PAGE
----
By Rudderstack Team

How to load data from Trello to Redshift

Trello is one of the most popular collaborations and project tools. But it gets filled with data. How can you analyze the data you have on Trello in Amazon Redshift? The purpose of this post is to help you define a process or pipeline, for getting your project management-related data from Trello to Redshift for further analysis.

We will see how to access and extract your data from Trello through its API and how to load it into Redshift. This process requires you to write the code to get the data and make sure that this process will run every time new data is generated.

Alternatively, in order to load your data from Trello to Redshift you can use products like RudderStack that can handle this kind of problem automatically for you.

About Trello

Trello is a collaboration tool that organizes your projects into visual boards. In one glance, Trello tells you what’s being worked on, who’s working on what, and where something is in progress. Trello is simple but flexible enough to allow you to organize your boards using any methodology that you like, for example, many people use Trello to run Kanban.

Trello is simple on the surface, but cards have everything you need to get stuff done. You can post comments for instant feedback. Upload your files from Google Drive, Dropbox, Box, and OneDrive. Add checklists, labels, due dates, and more. Notifications make sure you always know when important stuff happens.

It offers a very simple pricing scheme:

  • Free: This first tier might cover the majority of users. You have access to all the basic functionalities that Trello
  • Business Class & Enterprise: Charged per seat and per month. The main difference between the two is the number of teams that are supported. Also, app integration, team overview, increased file size allowed, file encryption, better support, restricted membership, and enterprise-grade security is provided compared to the Free.

As more and more teams rely on Trello to run and track their projects, there is valuable data to be pulled from it that can help you to better understand the productivity of your company. For example, by pulling data out from Trello and storing it into Amazon Redshift, you can calculate numerous metrics about your sprint, like its current burndown rate. Identify projects with problems and figure out potential bottlenecks. In this article, we will find out how we can pull data from Trello to Redshift for further analysis.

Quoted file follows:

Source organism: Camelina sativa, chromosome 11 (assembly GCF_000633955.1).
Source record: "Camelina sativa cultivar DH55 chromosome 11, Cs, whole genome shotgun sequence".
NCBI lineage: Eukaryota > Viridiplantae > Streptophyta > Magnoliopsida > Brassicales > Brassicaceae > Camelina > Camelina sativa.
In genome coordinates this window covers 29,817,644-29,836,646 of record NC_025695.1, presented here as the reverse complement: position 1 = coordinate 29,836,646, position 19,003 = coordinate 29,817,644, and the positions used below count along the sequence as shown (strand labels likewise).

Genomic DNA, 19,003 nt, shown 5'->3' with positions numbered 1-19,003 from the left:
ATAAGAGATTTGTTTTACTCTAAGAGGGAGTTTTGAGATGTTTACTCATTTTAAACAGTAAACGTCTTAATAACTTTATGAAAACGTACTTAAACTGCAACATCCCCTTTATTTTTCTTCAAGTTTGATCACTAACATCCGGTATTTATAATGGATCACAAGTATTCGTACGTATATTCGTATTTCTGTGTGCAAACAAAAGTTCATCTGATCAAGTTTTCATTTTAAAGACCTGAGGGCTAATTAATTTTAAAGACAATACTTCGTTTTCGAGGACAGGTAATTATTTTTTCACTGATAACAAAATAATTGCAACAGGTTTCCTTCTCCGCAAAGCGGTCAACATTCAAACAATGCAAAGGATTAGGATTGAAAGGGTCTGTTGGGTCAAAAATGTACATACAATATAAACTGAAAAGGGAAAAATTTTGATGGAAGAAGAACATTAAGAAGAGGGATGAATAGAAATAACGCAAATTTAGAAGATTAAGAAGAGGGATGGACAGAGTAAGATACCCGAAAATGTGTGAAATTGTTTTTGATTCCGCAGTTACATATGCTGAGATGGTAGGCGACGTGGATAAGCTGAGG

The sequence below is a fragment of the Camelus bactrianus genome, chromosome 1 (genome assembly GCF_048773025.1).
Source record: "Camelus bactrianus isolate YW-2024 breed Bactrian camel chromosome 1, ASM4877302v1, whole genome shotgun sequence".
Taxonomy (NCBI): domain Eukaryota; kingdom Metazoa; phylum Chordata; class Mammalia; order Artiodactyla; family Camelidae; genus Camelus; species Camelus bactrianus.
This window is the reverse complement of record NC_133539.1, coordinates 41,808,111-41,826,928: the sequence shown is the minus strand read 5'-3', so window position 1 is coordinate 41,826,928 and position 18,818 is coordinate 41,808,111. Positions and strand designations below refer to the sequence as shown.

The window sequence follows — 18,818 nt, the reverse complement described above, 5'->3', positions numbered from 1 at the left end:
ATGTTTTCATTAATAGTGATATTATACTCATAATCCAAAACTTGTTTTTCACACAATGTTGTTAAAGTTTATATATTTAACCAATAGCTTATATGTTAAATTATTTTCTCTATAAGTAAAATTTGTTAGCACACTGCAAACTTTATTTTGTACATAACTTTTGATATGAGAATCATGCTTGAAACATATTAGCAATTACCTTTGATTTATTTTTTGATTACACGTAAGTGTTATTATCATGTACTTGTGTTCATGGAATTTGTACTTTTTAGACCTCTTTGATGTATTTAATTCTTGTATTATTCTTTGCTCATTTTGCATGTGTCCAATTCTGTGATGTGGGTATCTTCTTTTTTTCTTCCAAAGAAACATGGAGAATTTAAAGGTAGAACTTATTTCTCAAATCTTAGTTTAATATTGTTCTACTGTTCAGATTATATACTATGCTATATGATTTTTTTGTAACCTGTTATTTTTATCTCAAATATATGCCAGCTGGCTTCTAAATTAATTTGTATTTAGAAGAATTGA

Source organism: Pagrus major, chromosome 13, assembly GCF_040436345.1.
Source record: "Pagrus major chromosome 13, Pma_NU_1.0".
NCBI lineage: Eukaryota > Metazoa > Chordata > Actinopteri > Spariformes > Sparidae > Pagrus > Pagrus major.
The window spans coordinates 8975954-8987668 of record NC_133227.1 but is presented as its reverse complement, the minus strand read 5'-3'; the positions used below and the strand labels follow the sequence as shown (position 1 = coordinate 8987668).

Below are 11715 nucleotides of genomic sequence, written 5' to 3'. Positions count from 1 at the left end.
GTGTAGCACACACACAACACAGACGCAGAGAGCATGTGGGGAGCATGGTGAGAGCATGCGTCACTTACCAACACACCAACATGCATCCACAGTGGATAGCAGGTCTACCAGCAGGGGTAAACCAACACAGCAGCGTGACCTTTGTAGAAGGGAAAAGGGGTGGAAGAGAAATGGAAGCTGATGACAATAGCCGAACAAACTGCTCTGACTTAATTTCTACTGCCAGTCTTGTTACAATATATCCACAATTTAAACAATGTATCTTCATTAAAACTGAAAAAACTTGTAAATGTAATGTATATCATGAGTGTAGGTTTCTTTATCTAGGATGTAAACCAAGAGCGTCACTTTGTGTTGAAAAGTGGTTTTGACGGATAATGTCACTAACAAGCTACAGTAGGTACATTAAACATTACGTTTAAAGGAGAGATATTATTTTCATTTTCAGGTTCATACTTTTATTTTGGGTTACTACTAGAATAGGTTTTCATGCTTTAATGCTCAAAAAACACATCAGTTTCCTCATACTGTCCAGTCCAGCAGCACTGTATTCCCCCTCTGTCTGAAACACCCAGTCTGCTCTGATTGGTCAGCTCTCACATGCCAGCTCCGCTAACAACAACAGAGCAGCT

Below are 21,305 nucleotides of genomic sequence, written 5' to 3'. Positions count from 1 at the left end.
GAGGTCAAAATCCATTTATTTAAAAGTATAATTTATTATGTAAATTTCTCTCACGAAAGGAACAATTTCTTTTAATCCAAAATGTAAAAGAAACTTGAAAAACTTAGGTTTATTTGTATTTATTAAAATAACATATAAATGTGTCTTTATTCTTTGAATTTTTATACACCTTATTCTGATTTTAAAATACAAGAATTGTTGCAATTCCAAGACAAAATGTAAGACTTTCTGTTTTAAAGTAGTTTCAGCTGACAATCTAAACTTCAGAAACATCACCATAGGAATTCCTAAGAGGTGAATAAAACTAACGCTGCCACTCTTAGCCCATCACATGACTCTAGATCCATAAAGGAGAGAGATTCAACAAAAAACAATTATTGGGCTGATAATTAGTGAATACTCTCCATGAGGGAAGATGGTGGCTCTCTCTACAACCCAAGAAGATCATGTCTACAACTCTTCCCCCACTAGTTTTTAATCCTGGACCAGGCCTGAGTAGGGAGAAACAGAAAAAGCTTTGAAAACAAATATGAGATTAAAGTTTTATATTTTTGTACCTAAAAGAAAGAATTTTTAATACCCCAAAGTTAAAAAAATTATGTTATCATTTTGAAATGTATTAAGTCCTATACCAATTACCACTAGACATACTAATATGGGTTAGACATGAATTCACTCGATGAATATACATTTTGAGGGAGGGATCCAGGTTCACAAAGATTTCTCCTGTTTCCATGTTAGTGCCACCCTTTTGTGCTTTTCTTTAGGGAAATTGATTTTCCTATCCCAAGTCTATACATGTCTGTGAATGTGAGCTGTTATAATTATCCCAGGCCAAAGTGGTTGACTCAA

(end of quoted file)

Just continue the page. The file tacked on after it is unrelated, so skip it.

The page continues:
About Amazon Redshift

Amazon Redshift is one of the most popular data warehousing solutions which is part of the Amazon Web Services (AWS) ecosystem. It is a petabyte-scale, fully managed data warehouse as a service solution that runs on the cloud. It is SQL-based and you can communicate with it as you would do with PostgreSQL, actually you can use the same driver although it would be better to use the drivers recommended by Amazon. You can connect either through JDBC or ODBC connections.

Extract your data from Trello

Trello exposes a very rich API to developers. It is the same API that is used internally to build the web and mobile Trello apps that we all use and love. It is possible to build a completely new application on top of the API using the different components and resources that it exposes, or just use it to pull out data as we plan to do in our case.

The Trello API follows the RESTful principles and it can be accessed through HTTP. As a RESTful API, interacting with it can be achieved by using tools like CURL or Postman or by using http clients for your favourite language or framework. A few suggestions:

Trello also offers an official Javascript client/wrapper for its API, that can be found here. It is also possible to find numerous other unofficial SDKs, all it takes is a quick search on Google or Github.

Trello API Authentication

Authentication and Authorization are supported by the Trello API by implementing the OAuth protocol. It’s important to understand that the Authentication Token, obtained through the oAuth workflow execution, gives your application the ability to make calls on behalf of your user, from their context. This token grants access to the authenticated user’s boards, lists, cards, and other settings, depending on the permissions you requested in the authenticate method. So you have to handle it with care.

Trello rate limiting

To help prevent strain on Trello’s servers, our API imposes rate limits per API key for all issued tokens. There is a limit of 300 requests per 10 seconds for each API key and no more than 100 requests per 10-second interval for each token. If a request exceeds the limit, Trello will return a 429 error.

Endpoints and available resources

The Trello API exposes a large number of resources together with their associated HTTP endpoints that allow the users to interact with the platform as the web and mobile applications of Trello do. The most important resources are the following:

  • Board: anything related to the boards a user can create and manage in Trello
  • Card: operations about the cards that can be created inside boards
  • Checklist: it allows the creation and manipulation of checklists inside cards
  • Label: operations related to labels that can be created inside cards
  • List: operations on lists
  • Member: operations related to members of a board
  • Notification: operations about the notification system of the platform
  • Organization: manage organizations inside Trello

Let’s assume that you have a board that helps you track one of your projects, the methodology doesn’t matter at this points, what is important is that you most probably will have cards associate to tasks, and these cards are holding the information that you would like to p